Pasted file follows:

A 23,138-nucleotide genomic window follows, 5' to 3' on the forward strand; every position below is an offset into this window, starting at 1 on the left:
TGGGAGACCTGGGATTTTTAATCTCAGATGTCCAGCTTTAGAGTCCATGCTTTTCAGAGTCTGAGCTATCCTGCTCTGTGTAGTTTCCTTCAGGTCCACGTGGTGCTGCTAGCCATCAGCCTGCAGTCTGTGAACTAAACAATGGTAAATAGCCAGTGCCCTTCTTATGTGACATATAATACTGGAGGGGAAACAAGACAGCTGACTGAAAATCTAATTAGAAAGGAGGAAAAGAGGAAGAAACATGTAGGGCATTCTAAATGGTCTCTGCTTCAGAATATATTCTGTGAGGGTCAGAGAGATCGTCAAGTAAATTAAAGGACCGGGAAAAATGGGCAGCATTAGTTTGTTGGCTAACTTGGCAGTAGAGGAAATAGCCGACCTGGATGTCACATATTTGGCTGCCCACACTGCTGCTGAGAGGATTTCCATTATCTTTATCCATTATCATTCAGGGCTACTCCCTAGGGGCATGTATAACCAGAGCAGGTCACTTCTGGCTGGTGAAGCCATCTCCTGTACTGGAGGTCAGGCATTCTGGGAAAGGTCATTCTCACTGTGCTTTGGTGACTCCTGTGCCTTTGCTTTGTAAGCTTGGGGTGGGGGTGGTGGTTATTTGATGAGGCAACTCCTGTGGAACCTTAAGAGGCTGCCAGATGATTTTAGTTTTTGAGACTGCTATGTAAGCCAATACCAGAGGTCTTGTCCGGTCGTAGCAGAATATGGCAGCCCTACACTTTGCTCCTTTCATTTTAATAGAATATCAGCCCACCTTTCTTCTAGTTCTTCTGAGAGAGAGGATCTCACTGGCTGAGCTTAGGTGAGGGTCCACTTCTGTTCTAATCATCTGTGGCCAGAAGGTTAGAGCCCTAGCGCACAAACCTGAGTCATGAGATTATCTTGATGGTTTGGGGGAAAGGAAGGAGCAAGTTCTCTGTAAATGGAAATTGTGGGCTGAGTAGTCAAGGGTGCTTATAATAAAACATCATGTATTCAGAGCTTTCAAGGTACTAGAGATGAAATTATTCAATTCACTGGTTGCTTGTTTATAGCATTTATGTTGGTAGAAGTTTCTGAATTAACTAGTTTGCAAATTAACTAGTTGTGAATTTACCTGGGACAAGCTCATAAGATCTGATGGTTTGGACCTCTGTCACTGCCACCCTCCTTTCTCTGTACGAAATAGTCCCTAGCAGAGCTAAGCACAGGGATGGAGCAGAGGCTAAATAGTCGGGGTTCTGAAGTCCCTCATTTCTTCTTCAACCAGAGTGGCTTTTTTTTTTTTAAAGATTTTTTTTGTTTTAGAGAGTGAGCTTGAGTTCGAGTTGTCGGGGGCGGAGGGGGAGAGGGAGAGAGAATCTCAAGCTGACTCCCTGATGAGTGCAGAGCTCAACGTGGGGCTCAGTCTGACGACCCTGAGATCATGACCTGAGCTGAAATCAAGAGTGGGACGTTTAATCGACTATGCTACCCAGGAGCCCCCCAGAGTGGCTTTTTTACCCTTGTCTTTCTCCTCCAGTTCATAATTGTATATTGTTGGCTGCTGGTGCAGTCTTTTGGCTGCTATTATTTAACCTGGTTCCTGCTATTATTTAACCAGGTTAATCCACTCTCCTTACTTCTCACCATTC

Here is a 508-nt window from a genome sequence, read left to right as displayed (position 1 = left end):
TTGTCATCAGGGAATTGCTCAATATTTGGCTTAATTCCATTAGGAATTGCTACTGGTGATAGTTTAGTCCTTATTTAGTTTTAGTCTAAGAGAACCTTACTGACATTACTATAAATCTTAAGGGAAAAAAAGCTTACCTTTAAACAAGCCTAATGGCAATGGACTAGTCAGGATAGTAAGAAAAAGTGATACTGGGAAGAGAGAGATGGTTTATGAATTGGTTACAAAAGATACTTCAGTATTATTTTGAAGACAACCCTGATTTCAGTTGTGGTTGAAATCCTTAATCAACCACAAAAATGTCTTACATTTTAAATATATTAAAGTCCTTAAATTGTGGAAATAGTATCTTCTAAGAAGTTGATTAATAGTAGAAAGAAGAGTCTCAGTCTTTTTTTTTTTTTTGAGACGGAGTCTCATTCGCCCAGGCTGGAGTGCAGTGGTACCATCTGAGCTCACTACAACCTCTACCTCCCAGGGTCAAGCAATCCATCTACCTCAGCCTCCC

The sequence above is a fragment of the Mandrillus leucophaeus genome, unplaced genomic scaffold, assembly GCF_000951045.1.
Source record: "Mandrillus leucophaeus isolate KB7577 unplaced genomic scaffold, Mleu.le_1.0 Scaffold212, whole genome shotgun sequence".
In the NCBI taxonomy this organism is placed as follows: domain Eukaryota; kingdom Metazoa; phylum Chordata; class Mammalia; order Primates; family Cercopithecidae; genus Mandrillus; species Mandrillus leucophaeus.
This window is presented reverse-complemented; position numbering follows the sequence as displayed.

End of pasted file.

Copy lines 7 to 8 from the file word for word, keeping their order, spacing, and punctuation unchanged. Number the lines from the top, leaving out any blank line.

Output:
In the NCBI taxonomy this organism is placed as follows: domain Eukaryota; kingdom Metazoa; phylum Chordata; class Mammalia; order Primates; family Cercopithecidae; genus Mandrillus; species Mandrillus leucophaeus.
This window is presented reverse-complemented; position numbering follows the sequence as displayed.